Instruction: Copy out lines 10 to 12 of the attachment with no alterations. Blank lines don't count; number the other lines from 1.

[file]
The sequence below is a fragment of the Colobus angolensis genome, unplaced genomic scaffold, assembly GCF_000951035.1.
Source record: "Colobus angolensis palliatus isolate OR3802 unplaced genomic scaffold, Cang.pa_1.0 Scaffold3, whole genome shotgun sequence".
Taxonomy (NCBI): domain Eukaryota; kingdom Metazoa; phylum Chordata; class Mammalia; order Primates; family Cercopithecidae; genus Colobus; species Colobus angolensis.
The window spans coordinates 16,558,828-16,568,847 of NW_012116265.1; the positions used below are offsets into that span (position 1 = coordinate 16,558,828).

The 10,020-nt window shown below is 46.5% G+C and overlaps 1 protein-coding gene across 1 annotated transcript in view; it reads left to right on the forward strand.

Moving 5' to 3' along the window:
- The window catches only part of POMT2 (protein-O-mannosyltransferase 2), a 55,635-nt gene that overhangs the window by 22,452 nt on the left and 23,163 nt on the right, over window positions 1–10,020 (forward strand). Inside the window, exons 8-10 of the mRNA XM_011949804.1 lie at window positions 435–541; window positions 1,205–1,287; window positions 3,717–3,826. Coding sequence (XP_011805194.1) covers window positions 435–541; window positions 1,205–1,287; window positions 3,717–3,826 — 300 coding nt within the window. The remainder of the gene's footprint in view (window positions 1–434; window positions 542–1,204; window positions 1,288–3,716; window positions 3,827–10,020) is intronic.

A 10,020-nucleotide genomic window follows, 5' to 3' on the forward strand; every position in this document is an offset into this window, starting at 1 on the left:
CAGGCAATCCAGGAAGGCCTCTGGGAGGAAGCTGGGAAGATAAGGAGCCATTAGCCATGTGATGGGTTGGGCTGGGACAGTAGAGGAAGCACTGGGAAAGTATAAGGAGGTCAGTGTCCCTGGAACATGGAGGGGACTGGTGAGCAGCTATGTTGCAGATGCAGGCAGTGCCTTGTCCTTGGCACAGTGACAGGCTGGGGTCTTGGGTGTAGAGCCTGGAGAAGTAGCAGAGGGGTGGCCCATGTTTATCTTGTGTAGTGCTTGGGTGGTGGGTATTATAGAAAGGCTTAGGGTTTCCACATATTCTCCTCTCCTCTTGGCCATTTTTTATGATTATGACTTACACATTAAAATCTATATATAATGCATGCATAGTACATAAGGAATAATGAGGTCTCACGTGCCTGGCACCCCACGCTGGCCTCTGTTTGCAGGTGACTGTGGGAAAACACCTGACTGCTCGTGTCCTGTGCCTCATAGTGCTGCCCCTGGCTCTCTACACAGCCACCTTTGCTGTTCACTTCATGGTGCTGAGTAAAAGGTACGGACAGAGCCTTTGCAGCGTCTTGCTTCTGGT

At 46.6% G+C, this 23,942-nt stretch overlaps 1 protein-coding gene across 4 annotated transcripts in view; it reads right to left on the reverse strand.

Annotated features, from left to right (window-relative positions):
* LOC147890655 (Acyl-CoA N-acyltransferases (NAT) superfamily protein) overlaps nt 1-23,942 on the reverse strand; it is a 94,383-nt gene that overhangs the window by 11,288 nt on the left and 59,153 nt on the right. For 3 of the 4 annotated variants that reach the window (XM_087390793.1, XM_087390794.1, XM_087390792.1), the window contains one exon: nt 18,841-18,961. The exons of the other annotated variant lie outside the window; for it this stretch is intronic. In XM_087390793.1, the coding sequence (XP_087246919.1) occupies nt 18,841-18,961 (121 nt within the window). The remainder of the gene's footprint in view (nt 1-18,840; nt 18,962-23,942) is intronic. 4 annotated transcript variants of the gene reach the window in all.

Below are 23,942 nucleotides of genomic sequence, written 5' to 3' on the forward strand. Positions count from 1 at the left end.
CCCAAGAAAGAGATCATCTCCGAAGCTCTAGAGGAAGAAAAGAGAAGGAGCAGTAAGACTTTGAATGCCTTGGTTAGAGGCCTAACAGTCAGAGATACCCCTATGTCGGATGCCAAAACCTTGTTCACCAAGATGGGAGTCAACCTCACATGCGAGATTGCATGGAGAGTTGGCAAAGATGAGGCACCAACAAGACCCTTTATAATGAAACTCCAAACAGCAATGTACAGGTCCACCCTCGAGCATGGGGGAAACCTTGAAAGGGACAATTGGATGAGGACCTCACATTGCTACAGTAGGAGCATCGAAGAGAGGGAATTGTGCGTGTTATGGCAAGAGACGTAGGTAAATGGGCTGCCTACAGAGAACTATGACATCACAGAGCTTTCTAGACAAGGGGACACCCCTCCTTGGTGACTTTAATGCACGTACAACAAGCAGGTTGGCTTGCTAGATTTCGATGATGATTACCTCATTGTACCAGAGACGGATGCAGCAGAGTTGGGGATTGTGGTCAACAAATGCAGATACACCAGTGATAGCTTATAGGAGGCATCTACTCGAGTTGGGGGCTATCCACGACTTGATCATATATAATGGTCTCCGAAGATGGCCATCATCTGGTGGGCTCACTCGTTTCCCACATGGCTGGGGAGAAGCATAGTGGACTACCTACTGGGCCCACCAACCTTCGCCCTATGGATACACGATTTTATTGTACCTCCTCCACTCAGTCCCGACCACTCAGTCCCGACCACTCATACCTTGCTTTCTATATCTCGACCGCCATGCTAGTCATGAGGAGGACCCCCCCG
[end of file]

At 46.6% G+C, this 23,942-nt stretch overlaps 1 protein-coding gene across 4 annotated transcripts in view; it reads right to left on the reverse strand.

Annotated features, from left to right (window-relative positions):
* LOC147890655 (Acyl-CoA N-acyltransferases (NAT) superfamily protein) overlaps nt 1-23,942 on the reverse strand; it is a 94,383-nt gene that overhangs the window by 11,288 nt on the left and 59,153 nt on the right. For 3 of the 4 annotated variants that reach the window (XM_087390793.1, XM_087390794.1, XM_087390792.1), the window contains one exon: nt 18,841-18,961. The exons of the other annotated variant lie outside the window; for it this stretch is intronic. In XM_087390793.1, the coding sequence (XP_087246919.1) occupies nt 18,841-18,961 (121 nt within the window). The remainder of the gene's footprint in view (nt 1-18,840; nt 18,962-23,942) is intronic. 4 annotated transcript variants of the gene reach the window in all.